My son's girl friend Vanessa was the designated driver, so she drove us all home and we started a fire in the fireplace to put up the Christmas decorations. A perfect ending to a great day.


I did get the JLD404 moved inside the car and temporarily wired. Once the car is tested and the motor and controller check out, I am going to take the dash out to mount and run permanent wires to all of the gauges.


The cigarette lighter socket was also wired back up so I can move the laptop inside the car to monitor the controller while testing. I emailed Synkromotive to ask if there were any mobile apps to run the user interface and was told that the Microsoft Surface with Windows RT would run the program, so am also trying to figure out where I could mount one on the dash.


There used to be a couple of 12 volt DC to 120 Volt AC adapters around the house but when one is needed, they were nowhere to be found, so for now, the IOTA DC-DC converter was plugged into AC and the laptop is still connected to the controller in the back of the car.


The weather has still been very cold with snow every few days, so I am hoping for a couple of days when it will warm up a little, so the Fiero can be tested. If something happens, I just don't want to be stuck out on the street in low 20 degree weather.

Until next week,


Monday, December 9, 2013


We had snow in Ohio this week and the temperature was in the 20s so I decided to take my time and try to wait for a little warmer weather before taking the Fiero out on the street for a test drive.


A regular 110 volt plug was used in the original conversion for the DC-DC converter and I really do not like the way it looks but decided to keep it for now, so wired a 110 volt female plug to pack voltage. This way I can plug the IOTA DC-DC (AC-DC) charger into an outlet to keep the battery charged. There is a drain, probably from the radio, and  the Synkromotive controller has a lead that is hooked to 12 volts all the time.


 I am going to email Synkromotive to find out if I can just have the hot lead energizedwhen the ignition is turned on or if it is needed to save the settings.

The charger cover was still hanging below the car, so I removed the grommet so the wires could be pulled free of the cover. I am going to leave the charger out of the car until I get the voltage set properly and am certain it will shut off without overcharging any of the batteries.

I started moving the JLD404 inside the cabin so I can monitor voltage and current while testing the car. There wires are hooked up the the traction pack and run inside of the car, so all that is left is to hook up the meter.

The last items that need done is to put the seat back in and hook up the cigarette lighter socket so I can plug in  a 12 volt dc to 120 volt ac inverter to run my laptop. I want to be able to monitor the motor and controller during the test drive.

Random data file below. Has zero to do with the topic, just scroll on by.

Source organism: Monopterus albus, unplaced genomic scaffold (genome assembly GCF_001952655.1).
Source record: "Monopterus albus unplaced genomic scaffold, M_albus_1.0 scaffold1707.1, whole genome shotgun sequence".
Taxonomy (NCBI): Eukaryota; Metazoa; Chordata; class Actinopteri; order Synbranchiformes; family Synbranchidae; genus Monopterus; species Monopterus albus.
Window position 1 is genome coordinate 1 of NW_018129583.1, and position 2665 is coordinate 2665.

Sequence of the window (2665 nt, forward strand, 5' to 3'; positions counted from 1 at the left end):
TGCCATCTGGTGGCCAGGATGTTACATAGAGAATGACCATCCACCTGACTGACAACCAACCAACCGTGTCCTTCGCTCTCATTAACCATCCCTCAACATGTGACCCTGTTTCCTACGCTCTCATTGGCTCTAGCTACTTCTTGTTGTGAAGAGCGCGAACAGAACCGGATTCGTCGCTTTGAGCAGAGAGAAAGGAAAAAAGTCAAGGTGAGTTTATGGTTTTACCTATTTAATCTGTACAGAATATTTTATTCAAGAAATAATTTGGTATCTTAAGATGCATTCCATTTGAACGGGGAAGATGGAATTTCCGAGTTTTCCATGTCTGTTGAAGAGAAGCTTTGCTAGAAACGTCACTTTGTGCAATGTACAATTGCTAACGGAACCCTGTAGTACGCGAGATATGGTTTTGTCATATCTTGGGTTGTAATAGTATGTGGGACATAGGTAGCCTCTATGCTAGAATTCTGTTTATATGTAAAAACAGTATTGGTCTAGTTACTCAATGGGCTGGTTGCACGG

The weather report is calling for more snow tomorrow so it may be a few days before I am able to take it on the road for a test drive.


Tuesday, December 3, 2013


The wiring for the vacuum pump and contactor is completed and the left headlight has been reinstalled. I am going to need to get a new wiring clamp to hold the main bundle out of the way, as the old one broke and the bundle tends to get in the way of the headlight bracket retracting.

An AC-DC adapter was used to bring up the voltage on a couple of cells that had to be charged before bottom balancing to 2.6 volts with the JLD404 but all of the batteries are now balanced. The JLD404 was hooked up to the pack and another charge was started.With only 37 cells in the pack now, the voltage was a little too high and one of the cells was approaching 4 volts before the charger shut down. The voltage pot has been lowered a little so I will just have to wait and see what happens on the next charge.

The power leads were made up from the contactor and shunt, to the battery pack, so I was able to enter the settings in the controller, calibrate the throttle,  and test spin  the motor. The motor spun up great and everything is looking good but the stock tachometer did not work, so I will need to do more work on it.

All that is left to test drive the car is to hook the DC-DC converter to the pack, run wires to move the JLD404 inside the car and put the driver's seat back in. Until I get the voltage set so the charger shuts off correctly, I am going to leave it outside of the car. Once I am sure it will not overcharge the batteries, it will be mounted back in the rear of the car.